Drawings by Julia Taylor
“In 1920, at the age of seventeen, my paternal grandmother left her small hometown of Lovelady Texas, for New York City.
She lived there as a single woman for ten years before marrying.
I will read from part of a fictionalized account of her life.”
Here is an excerpt from her piece, “Tin Heart Texas”:
Get out of Texas. After a summer working for hay haulers, hemmed in by history and Aunts, what should and shouldn’t, could and couldn’t be done, she had to break away. So much empty space, inside and out, but she was boxed in, cut off. After the fourth season, having cooked, cleaned, laundered, and suffered, she left. The train passed behind the back pasture of Uncle Collins’ place, and she jumped. One small suitcase, and twenty dollars to get from Texas to New York. She made it, and a few dollars along the way, playing cards. Dirty and desperate, she worked her way to Harlem and a fifth floor cold water walk-up. Now, she works daytime cleaning jobs, at night she hustles, often men, occasionally cards. Della orchestrates her life many scenes at a time, playing them together for maximum effect.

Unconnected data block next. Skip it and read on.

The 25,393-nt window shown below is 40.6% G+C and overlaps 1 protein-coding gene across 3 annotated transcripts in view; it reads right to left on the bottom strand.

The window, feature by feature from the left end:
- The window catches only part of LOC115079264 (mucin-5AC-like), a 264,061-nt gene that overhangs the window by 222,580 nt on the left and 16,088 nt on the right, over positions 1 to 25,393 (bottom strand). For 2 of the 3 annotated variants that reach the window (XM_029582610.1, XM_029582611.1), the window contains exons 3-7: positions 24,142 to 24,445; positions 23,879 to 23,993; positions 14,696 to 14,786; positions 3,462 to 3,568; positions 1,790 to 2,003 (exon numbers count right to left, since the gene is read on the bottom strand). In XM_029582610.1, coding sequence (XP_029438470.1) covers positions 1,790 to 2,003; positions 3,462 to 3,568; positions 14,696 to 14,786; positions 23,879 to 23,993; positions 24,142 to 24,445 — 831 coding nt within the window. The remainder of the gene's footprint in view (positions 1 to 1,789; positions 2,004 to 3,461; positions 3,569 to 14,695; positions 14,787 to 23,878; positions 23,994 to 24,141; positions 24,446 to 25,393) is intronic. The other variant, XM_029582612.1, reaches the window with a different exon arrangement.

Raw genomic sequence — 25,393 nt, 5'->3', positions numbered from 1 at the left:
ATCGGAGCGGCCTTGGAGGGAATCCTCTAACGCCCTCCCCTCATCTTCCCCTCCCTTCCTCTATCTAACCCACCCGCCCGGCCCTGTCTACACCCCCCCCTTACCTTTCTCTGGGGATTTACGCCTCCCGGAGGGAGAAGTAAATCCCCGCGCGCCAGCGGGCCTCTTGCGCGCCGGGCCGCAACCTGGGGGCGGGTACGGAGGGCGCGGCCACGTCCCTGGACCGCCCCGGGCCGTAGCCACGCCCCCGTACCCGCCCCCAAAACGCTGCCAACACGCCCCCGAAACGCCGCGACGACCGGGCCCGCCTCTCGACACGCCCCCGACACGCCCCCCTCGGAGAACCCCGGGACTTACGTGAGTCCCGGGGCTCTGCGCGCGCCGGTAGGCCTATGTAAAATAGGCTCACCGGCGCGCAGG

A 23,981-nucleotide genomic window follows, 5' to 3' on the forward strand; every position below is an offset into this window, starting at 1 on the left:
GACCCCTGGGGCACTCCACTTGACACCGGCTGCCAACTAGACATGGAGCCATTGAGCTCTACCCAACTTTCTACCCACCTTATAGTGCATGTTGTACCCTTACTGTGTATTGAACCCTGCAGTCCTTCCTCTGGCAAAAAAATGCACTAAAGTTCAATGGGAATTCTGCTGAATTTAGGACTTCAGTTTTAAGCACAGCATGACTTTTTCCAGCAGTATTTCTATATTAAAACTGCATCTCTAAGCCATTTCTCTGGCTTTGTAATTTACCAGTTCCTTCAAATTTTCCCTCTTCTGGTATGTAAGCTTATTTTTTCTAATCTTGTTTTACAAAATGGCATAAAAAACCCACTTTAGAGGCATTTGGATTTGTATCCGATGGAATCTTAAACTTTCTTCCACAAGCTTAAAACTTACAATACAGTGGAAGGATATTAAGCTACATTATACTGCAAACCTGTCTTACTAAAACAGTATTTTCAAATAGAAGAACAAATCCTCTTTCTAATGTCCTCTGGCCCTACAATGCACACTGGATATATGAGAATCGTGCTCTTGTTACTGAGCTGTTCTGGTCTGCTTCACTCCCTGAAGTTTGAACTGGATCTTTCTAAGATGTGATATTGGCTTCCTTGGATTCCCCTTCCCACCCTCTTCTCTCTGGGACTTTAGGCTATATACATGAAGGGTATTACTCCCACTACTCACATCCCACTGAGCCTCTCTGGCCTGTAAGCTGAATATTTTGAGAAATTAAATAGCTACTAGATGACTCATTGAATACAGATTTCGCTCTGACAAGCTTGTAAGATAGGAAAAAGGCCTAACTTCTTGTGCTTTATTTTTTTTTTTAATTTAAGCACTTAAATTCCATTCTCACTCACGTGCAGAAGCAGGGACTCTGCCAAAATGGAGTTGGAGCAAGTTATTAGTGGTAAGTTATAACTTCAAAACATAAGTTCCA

Returning to the apartment, Della’s unbuttoning before she reaches the door. The roof is the only place for a vista, for a breath, for a pause. Dumping crinolines she jumps in the bath, pours cold water from a bucket over her head, and shakes as she searches for a bit of linen to dry off. She can see the dirty dishes in the sink, but knows there is no food. As she pulls on small pants, saltine crackers catch her eye. She finds one last ale, and a blouse. She worries about what will happen next and bounds up the shallow stairs to the top. The rusty door scrapes and rattles as she pushes her way onto the roof. Crowded with crap; pipes and general garbage, she steps around to find a sunset seat. Sitting on the edge of a pipe she stares down at her ankles, her feet. She has kankles, but works them, if she places her hand on her hip and shoves out her breasts no one who matters notices. Her toes line up, but are a bit krunkled – too many high heels, too much standing. Dancing can do it too.